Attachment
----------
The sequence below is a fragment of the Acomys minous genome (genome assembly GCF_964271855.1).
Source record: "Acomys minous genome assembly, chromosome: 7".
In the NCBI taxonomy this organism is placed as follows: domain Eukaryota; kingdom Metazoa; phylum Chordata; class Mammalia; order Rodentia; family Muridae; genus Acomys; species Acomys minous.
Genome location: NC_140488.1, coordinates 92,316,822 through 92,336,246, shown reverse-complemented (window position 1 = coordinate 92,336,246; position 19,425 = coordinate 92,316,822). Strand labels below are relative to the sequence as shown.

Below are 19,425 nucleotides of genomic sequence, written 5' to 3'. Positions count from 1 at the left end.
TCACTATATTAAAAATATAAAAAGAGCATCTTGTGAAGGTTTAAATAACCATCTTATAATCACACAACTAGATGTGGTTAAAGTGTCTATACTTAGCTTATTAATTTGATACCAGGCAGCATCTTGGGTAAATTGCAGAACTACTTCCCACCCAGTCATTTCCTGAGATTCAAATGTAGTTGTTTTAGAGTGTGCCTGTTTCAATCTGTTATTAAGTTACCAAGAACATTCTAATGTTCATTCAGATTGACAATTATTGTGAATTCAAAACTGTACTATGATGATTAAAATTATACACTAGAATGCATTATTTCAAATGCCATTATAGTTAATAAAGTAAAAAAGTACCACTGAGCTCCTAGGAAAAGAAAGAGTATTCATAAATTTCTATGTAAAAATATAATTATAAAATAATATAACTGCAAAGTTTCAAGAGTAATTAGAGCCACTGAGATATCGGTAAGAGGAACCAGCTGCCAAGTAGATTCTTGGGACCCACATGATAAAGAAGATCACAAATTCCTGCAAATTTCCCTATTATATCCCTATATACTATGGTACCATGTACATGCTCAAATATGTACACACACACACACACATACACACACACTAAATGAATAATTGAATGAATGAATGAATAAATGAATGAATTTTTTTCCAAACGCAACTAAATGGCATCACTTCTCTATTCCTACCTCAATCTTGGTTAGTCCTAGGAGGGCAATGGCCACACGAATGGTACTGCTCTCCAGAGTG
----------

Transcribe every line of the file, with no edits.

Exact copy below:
The sequence below is a fragment of the Acomys minous genome (genome assembly GCF_964271855.1).
Source record: "Acomys minous genome assembly, chromosome: 7".
In the NCBI taxonomy this organism is placed as follows: domain Eukaryota; kingdom Metazoa; phylum Chordata; class Mammalia; order Rodentia; family Muridae; genus Acomys; species Acomys minous.
Genome location: NC_140488.1, coordinates 92,316,822 through 92,336,246, shown reverse-complemented (window position 1 = coordinate 92,336,246; position 19,425 = coordinate 92,316,822). Strand labels below are relative to the sequence as shown.

Below are 19,425 nucleotides of genomic sequence, written 5' to 3'. Positions count from 1 at the left end.
TCACTATATTAAAAATATAAAAAGAGCATCTTGTGAAGGTTTAAATAACCATCTTATAATCACACAACTAGATGTGGTTAAAGTGTCTATACTTAGCTTATTAATTTGATACCAGGCAGCATCTTGGGTAAATTGCAGAACTACTTCCCACCCAGTCATTTCCTGAGATTCAAATGTAGTTGTTTTAGAGTGTGCCTGTTTCAATCTGTTATTAAGTTACCAAGAACATTCTAATGTTCATTCAGATTGACAATTATTGTGAATTCAAAACTGTACTATGATGATTAAAATTATACACTAGAATGCATTATTTCAAATGCCATTATAGTTAATAAAGTAAAAAAGTACCACTGAGCTCCTAGGAAAAGAAAGAGTATTCATAAATTTCTATGTAAAAATATAATTATAAAATAATATAACTGCAAAGTTTCAAGAGTAATTAGAGCCACTGAGATATCGGTAAGAGGAACCAGCTGCCAAGTAGATTCTTGGGACCCACATGATAAAGAAGATCACAAATTCCTGCAAATTTCCCTATTATATCCCTATATACTATGGTACCATGTACATGCTCAAATATGTACACACACACACACACATACACACACACTAAATGAATAATTGAATGAATGAATGAATAAATGAATGAATTTTTTTCCAAACGCAACTAAATGGCATCACTTCTCTATTCCTACCTCAATCTTGGTTAGTCCTAGGAGGGCAATGGCCACACGAATGGTACTGCTCTCCAGAGTG